Today, VMware and Riverbed announced an exciting collaboration that will offer enhanced, VMware View-based VDI access from the branch office.
As my colleague, Courtney Burry recently blogged, VMware has a number of powerful approaches to management and delivery of a desktop experience to users in a branch office. With all the good branch-office stuff happening with View, PCoIP, and Mirage (from Wanova), it's easy to wonder what role technologies from traditional WAN-acceleration vendors like our friends at Riverbed play. Well, it's pretty easy: the Steelhead and Granite offerings from Riverbed will ultimately make good View and Mirage branch office deployments even better.
There are three ways we imagine such appliances being used in future.
- With VMware Mirage Managed Desktops: Since Mirage provides central image management, DR/Repair and migration services to physical clients in the branch, WAN-optimizers can play their classic role in optimized delivery of services like email, web and client/server application connectivity. If users in your branch would have benefited in the past a WAN-optimizer, they'd still benefit from it when you bring those environments under management with Mirage. Win!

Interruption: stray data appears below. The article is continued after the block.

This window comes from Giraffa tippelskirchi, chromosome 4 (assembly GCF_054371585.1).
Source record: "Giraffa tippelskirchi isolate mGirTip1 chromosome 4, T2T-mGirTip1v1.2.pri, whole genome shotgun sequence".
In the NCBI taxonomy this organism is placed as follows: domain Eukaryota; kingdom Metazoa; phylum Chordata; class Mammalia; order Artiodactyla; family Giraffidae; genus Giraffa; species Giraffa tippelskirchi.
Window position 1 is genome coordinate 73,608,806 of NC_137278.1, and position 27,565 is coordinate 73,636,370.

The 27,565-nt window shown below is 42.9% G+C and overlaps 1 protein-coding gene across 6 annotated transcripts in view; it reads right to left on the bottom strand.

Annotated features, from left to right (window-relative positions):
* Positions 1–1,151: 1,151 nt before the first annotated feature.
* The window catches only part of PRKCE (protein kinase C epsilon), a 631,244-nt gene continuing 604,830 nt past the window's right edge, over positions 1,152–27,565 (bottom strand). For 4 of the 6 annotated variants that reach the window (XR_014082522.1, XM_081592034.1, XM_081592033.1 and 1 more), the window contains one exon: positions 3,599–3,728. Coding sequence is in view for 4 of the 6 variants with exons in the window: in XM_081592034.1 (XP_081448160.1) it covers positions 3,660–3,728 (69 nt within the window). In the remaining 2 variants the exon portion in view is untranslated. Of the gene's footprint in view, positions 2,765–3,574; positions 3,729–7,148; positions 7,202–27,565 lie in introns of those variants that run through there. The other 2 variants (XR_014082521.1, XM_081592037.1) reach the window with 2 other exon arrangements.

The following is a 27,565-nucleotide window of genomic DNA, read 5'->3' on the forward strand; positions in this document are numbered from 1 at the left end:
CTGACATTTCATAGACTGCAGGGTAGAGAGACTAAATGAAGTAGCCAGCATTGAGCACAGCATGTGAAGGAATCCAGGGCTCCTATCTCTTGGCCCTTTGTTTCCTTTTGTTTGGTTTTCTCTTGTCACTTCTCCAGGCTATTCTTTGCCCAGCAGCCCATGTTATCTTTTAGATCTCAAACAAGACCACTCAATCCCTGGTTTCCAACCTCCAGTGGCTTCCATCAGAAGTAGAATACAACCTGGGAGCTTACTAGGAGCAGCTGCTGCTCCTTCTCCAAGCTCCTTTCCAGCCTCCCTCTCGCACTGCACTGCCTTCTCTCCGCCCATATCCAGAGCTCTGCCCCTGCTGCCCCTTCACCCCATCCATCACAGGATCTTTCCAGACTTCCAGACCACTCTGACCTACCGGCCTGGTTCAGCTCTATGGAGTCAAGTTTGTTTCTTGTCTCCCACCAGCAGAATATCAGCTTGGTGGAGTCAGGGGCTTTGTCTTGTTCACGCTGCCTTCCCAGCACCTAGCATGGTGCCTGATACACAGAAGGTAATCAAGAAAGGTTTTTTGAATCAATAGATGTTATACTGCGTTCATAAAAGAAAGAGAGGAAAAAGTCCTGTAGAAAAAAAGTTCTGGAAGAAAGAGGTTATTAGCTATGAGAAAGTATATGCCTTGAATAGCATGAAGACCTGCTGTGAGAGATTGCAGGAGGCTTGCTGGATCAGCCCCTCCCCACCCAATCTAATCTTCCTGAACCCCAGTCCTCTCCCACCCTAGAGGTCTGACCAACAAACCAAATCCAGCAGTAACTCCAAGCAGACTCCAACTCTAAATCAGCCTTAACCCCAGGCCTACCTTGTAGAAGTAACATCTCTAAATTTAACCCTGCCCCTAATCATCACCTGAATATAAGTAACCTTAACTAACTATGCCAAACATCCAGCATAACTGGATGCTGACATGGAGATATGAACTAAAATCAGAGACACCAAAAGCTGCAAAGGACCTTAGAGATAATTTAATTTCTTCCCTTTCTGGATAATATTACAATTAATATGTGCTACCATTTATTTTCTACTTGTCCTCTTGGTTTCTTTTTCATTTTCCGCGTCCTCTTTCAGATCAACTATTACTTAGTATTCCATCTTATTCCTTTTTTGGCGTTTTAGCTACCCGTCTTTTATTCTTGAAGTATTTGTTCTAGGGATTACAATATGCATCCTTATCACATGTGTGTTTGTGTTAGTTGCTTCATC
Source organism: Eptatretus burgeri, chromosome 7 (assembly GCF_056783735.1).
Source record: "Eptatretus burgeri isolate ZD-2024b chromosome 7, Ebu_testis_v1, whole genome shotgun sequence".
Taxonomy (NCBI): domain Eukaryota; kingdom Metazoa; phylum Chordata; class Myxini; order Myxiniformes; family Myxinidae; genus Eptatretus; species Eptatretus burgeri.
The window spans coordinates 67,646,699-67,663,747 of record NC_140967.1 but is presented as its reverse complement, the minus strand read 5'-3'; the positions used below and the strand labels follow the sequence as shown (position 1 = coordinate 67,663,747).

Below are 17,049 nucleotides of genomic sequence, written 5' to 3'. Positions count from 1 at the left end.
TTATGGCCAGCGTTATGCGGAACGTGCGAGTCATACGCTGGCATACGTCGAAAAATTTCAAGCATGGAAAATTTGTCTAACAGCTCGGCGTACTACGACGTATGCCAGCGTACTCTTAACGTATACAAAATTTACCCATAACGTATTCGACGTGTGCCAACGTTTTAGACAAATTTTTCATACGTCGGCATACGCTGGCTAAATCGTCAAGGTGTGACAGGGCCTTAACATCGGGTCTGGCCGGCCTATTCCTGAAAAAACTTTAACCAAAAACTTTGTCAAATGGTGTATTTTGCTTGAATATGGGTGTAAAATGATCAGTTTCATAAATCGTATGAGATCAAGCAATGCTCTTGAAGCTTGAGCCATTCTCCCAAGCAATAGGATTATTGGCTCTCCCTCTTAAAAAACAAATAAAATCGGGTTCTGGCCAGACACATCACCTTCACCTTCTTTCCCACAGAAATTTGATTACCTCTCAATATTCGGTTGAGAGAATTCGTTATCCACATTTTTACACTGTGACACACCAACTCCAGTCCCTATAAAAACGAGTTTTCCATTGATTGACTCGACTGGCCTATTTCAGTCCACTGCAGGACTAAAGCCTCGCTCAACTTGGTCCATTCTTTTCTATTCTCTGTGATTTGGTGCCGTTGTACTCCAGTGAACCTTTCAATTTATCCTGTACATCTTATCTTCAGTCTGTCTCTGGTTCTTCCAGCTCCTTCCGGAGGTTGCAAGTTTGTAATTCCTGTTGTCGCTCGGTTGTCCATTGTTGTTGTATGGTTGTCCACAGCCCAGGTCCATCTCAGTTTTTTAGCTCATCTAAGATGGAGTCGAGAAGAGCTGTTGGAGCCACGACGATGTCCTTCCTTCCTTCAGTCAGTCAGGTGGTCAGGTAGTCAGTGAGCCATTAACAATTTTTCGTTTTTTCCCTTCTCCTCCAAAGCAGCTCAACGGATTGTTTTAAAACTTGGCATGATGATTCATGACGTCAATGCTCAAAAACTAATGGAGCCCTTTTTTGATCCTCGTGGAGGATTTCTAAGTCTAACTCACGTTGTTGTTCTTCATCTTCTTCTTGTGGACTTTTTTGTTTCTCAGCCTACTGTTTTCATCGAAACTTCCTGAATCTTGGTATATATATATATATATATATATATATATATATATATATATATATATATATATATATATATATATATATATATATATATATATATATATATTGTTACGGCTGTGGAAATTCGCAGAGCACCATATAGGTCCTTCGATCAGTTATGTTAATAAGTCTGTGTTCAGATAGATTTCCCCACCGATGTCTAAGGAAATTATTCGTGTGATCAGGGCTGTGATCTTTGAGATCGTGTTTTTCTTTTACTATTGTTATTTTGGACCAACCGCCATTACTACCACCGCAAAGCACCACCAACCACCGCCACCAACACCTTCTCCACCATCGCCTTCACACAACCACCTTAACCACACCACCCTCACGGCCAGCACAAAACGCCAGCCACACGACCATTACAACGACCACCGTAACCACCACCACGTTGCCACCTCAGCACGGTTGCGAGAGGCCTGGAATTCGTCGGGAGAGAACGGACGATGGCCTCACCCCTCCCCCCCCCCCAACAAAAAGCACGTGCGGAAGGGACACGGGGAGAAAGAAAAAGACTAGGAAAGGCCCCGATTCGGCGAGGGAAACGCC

- With VMware View Desktops Running Centrally: This is a classic VDI use cases where desktop workloads are moved out of the branch and accessed remotely via a remote protocol like PCoIP. Here the desktop itself is in the datacenter, so services like email, web, and client/server apps are already blazing fast. However, WAN-optimizers can play a role here by ensuring appropriate QoS with workloads that run in parallel to PCoIP: printing, USB connectivity, voice & video conferencing, etc. An appropriately built WAN optimizer can tap into the protocol and ensure people's interactive mouse responsiveness doesn't degrade when someone down the hall starts a big print-job. Yup, that's handy.
- (tech-preview) With VMware View Desktops Distributed to the Branch: There are times when you might want the low OPEX associated with use of Thin/Zero-clients, or even mobile devices like tablets to access a virtual desktop, but due to network conditions, can't reliably depend on a remote connection to the datacenter. For such situations, many folks have asked about the ability to manage desktops centrally, but distribute the runtime of the desktop VMs to an ESXi host or two running in the branch. While that's not a supported View architecture today, it's theoretically possible, and technologies from the folks at Riverbed show how you could effectively pull it off: by optimizing the movement of virtual disk information from the datacenter to branch, View desktops and their virtual images could be configured and provisioned from the datacenter, but be efficiently moved out to the edge for runtime execution. Plus, since the desktops are back running in the branch again, they benefit from the classic WAN-optimization benefits to email, web and other client/server apps.
So in a nutshell, we're pretty excited to see all the great innovation in our partner ecosystem to make VMware-managed desktop deployments in the branch to work even better. Hats off to Riverbed for the technologies demonstrated at VMworld 2012 -- you can expect to see even more good stuff of this sort in the future!
Robert Baesman, Director of Product Management - End User Computing